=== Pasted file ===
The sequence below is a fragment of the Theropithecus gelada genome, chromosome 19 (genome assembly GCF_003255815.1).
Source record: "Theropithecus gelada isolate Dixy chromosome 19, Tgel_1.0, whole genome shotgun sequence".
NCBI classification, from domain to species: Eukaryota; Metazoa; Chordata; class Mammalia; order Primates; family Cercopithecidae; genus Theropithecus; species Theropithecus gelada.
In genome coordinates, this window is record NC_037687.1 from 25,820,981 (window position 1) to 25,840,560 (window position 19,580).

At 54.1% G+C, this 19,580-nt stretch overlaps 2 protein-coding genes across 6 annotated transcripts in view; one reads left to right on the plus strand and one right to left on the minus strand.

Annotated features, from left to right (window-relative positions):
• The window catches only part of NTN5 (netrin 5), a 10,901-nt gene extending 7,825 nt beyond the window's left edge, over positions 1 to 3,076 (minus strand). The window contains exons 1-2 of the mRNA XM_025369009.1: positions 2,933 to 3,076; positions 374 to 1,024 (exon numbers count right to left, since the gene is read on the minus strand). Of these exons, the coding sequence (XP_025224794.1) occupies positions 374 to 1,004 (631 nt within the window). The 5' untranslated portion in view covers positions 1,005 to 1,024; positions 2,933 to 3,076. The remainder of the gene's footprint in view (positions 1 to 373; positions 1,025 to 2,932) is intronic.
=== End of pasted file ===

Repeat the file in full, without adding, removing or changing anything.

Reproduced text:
The sequence below is a fragment of the Theropithecus gelada genome, chromosome 19 (genome assembly GCF_003255815.1).
Source record: "Theropithecus gelada isolate Dixy chromosome 19, Tgel_1.0, whole genome shotgun sequence".
NCBI classification, from domain to species: Eukaryota; Metazoa; Chordata; class Mammalia; order Primates; family Cercopithecidae; genus Theropithecus; species Theropithecus gelada.
In genome coordinates, this window is record NC_037687.1 from 25,820,981 (window position 1) to 25,840,560 (window position 19,580).

At 54.1% G+C, this 19,580-nt stretch overlaps 2 protein-coding genes across 6 annotated transcripts in view; one reads left to right on the plus strand and one right to left on the minus strand.

Annotated features, from left to right (window-relative positions):
• The window catches only part of NTN5 (netrin 5), a 10,901-nt gene extending 7,825 nt beyond the window's left edge, over positions 1 to 3,076 (minus strand). The window contains exons 1-2 of the mRNA XM_025369009.1: positions 2,933 to 3,076; positions 374 to 1,024 (exon numbers count right to left, since the gene is read on the minus strand). Of these exons, the coding sequence (XP_025224794.1) occupies positions 374 to 1,004 (631 nt within the window). The 5' untranslated portion in view covers positions 1,005 to 1,024; positions 2,933 to 3,076. The remainder of the gene's footprint in view (positions 1 to 373; positions 1,025 to 2,932) is intronic.